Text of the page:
• For obvious reasons, we would never recommend lighting real candles on Christmas trees.


A Christmas tree stand is an essential accessory to hold water for your tree and to keep the tree stable and secure.

They are generally easy to use and are available in plastic or metal options. A decent tree stand will keep your Christmas tree straight and prevent it from falling over. It also holds the water that is vital for your tree’s freshness.

Make sure you purchase the right size of tree stand for your chosen Christmas tree. One that’s too small will need the water replenished several times a day. On the other hand, pick one that’s too big, and your tree might end up a bit wobbly.


1. Cut the tree
When trees are cut, dried sap forms a protective barrier to heal the wound. Trim around an inch off the base of the trunk to aid water absorption.

Be careful not to peel away any bark from the side of the trunk, as this will slow down the amount of water your tree takes in. Those outer layers soak up the most water. Removing them will impede the tree’s ability to stay hydrated.

When sawing the base of the tree, use a straight cut rather than a slanted cut. This will help water uptake and keep your tree hydrated.

2. Soak the tree
Once your tree has been cut and is ready to absorb water, let it do so for a while. When your tree gets home, stand it in a large bucket of cold water immediately.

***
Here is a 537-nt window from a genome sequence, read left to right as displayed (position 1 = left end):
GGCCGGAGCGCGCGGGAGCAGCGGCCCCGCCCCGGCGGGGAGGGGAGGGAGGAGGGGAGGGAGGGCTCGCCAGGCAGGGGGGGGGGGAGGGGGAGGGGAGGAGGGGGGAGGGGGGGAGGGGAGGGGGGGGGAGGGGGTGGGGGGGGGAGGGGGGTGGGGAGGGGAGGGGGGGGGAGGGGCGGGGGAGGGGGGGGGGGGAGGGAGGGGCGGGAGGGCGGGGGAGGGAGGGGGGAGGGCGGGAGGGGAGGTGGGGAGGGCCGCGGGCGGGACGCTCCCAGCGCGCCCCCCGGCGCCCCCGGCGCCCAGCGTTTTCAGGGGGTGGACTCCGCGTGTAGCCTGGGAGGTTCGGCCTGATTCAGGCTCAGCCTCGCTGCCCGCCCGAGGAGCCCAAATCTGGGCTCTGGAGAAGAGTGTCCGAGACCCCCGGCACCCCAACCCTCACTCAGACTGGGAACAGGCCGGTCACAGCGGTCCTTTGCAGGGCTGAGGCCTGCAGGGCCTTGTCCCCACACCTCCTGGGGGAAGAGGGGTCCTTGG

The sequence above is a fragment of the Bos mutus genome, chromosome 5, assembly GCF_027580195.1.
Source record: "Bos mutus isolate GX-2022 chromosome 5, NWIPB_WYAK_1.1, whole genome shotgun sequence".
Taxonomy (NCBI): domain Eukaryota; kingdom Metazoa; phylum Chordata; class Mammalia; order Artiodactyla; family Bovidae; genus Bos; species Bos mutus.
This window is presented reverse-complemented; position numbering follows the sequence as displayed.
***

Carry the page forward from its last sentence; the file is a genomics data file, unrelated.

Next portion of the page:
A freshly cut tree can absorb up to 4 litres of water on the first day (thankfully this goes down to approximately 1 litre per day once the tree is settled) so give it some time to recover from its journey with a long drink before putting it in place.

Also, be mindful of any pets who may drink from the stand. Stick to plain old tap water and your tree will be just fine.

3. Secure the tree
Once you’ve chosen the perfect spot and your tree is ready to bring inside, you’ll need to set up the tree stand. It’s easiest to get your tree secured in the stand before adding any water. We recommend placing a covering or protective layer on the floor underneath. This helps prevent water spillages from damaging the floor and stops the tree from sliding around on wooden or tiled flooring. Bath mats work well and catch any fallen needles too.

Securing the Christmas tree in position is usually a two-person job so make sure you’re not home alone when you set it up. Having someone handy to hold the tree steady while you attach the tree stand will make the job much easier!

Avoid standing your tree up in soil or sand. These substances will soak up the moisture and minimize the tree’s water uptake.


Once your Christmas tree is up and secured into its position, leave it for a couple of hours to ‘settle’ before decorating. This will give you a chance to make sure the tree remains upright and straight. It also affords the branches and needles time to open up into their natural shape.


Finally, it’s time to make that tree beautiful. Christmas wouldn’t be Christmas without a wonderfully decorated tree. And a real Christmas tree makes a stunning focal point for your decorations. Whether you prefer an understated minimalist look or a bright, exuberant display, a live tree will show off the decorations perfectly.

Now that you’re prepared… here are some local places to pick up your real tree in the lower mainland:

Harris Road Christmas Tree Farm
13533 Harris Rd, Pitt Meadows

Alouette Tree Farm
23083 132 Ave, Maple Ridge

Christmas Tree Outlet
24162 Dewdney Trunk Rd, Maple Ridge

Riley Tree Farm
21998 100 Ave, Langley

Alder Acres Christmas Trees
8249 252 St, Langley